Following a couple of 1953 vintage releases over the last couple of years taken from casks that were the very oldest in the inventory (like this and this), the inevitable has now happened. Glenfarclas have released an official 60 Year Old bottling for the first time ever.

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Our International Wine & Spirit Competition 2014 Winnings

by Sam Smith     23. July 2014 10:20

International Wine & Spirit Competition 2014

The folks here at MoM Towers aren’t going to win the World Cup anytime soon. Our team, Bitter Bastards FC, are just a few players short of a full squad and therefore wouldn’t qualify, so the German team has nothing to be worried about… Yet. We’re also not going to win Wimbledon, despite a small subset of us being pretty gosh-darn good at squash (they’re basically the same sport, one just has more passive aggressive connotations and a wall). Oscars? Probably not. Grammys? Unlikely. Nobel Peace Prize? Doubtful at best. Medals for making stunning drinks? Now you’re talking!

That’s right, that little preamble is leading up to us proudly showing off the medals our products scooped up at the prestigious International Wine & Spirits Competition 2014. We’re always immensely excited and grateful when the products we make are commended by the highly knowledgeable tasters behind these awarding bodies - it really does mean the world to us.

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Kininvie Single Malts. They're Coming.

by Jake Mountain     4. July 2014 09:00

Kininvie Single Malt Whisky

Back in October we heard that there was to be an exciting, new, secret product from William Grant & Sons and our thoughts immediately turned to a long-anticipated Kininvie single malt release. On that occasion we quickly realised that the imminent launch was in fact for Girvan single grain, but not this time folks. This time it’s the real malty deal!

Kininvie has been William Grant's slightly mysterious, almost secret distillery for almost 24 years now, and I'm sure Brian Kinsman has lost count of the times people have asked him whether they'll ever release an official Kininvie single malt. Well last year they did just that - with an exclusive release in one country - and now it's the rest of the world's turn...

If you’ve ever visited Balvenie, then you may well have seen Kininvie distillery, it’s that corrugated iron shed in its more famous brother’s back garden.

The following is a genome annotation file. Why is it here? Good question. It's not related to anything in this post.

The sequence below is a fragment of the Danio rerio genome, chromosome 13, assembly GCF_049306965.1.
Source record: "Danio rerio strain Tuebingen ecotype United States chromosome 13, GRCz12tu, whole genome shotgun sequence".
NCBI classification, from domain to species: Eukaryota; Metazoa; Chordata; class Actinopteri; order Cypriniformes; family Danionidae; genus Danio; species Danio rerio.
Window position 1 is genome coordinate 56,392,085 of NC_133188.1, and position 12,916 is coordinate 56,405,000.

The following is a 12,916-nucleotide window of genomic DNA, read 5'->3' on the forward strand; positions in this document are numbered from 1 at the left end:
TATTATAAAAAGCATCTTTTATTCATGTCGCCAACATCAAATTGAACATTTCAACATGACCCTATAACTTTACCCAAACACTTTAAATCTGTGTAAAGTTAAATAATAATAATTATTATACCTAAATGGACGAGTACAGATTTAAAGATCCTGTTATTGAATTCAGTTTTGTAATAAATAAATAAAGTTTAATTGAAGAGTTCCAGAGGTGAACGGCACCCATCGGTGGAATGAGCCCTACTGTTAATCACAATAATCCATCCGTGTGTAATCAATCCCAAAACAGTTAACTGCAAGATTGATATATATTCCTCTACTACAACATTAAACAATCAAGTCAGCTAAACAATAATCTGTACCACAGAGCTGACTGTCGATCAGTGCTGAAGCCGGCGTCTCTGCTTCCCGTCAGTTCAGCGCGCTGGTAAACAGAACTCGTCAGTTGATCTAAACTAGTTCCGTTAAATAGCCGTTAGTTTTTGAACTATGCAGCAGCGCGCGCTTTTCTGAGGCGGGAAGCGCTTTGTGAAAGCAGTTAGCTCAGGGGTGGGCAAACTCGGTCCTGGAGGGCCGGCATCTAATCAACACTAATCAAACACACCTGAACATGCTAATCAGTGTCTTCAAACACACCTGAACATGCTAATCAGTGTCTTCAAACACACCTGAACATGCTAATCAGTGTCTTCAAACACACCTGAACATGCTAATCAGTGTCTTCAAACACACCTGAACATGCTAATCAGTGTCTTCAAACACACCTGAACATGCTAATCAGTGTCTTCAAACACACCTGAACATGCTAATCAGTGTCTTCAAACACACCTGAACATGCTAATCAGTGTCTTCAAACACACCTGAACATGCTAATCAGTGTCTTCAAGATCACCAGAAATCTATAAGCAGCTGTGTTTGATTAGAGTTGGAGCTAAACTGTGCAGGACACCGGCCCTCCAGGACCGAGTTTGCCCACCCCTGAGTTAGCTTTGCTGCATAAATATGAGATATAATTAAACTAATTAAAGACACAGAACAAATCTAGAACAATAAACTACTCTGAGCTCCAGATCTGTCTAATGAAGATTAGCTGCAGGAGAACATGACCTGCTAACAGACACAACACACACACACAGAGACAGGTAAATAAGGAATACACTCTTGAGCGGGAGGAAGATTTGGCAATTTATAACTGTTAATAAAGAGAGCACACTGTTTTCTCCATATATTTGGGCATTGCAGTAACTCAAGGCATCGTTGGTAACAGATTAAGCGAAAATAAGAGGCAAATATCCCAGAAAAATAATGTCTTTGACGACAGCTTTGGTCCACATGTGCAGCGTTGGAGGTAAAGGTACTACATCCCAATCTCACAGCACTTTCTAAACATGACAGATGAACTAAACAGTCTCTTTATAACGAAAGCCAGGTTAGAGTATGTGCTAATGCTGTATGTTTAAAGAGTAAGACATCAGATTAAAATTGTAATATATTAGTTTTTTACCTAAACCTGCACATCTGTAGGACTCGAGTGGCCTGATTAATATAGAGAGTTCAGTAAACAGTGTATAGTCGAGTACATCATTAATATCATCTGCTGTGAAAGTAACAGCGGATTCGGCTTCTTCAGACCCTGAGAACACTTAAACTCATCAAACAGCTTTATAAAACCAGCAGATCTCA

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The-Eccentric-History-of-Berry-Brothers-and-Rudd-Part-III

by Michael Orson     3. July 2014 10:47

Berry Brothers and Rudd

In 1920, Berry’s was joined by Hugh Rudd, a lover of Bordeaux and German wines. Such an essential part of the business, Hugh Rudd’s name was officially added to the door when the firm became a limited company in the 1940s.

The Second World War raged on, and tragedy struck when two of the partners lost their sons: Francis Berry’s son George Gilbert died leading a charge against in the enemy in North Africa; and Hugh Rudd’s son Brian was killed in action in Italy at just 20 years of age.

No. 3 was never hit directly during the London bombings, though the top floors were badly burnt. The shop itself escaped too much damage thanks to the old wooden shutters which protected the shopfront. Years later, during the 2011 London Riots, these shutters were put to use for a second time (though, in my opinion, Pomerol probably wasn’t on the agenda).

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The Eccentric History of Berry Brothers and Rudd -- Part II

by Michael Orson     2. July 2014 15:17

Berry Brothers and Rudd

The first George Berry was born in 1787 and, at the impressionable age of 16, made the two-day journey from Exeter to London, in which city he remained. He would become an extremely successful merchant, maintaining a clear focus on wine and spirits – a tradition continued by his sons George Jr. and Henry – the original “Berry Brothers” who took the helm in 1845.

Berry’s young life was not without event. In 1838, he signed up as a special constable during the Chartist riots, alongside his friend, the future Napoleon III. Years later, whilst in exile in London, Napoleon used the very cellars at No. 3 to hold secret meetings. Two storeys below terra, the marvellous stone-walled chamber bears his name, and is home to a collection of ancient bottles from centuries ago, back when a member of the gentry would have his own glass bottle stamped with his seal. The sealed bottles would be taken to No.3 to be filled with wine or spirit, and returned when they were empty. Napoleon’s own bottle still stands in one corner.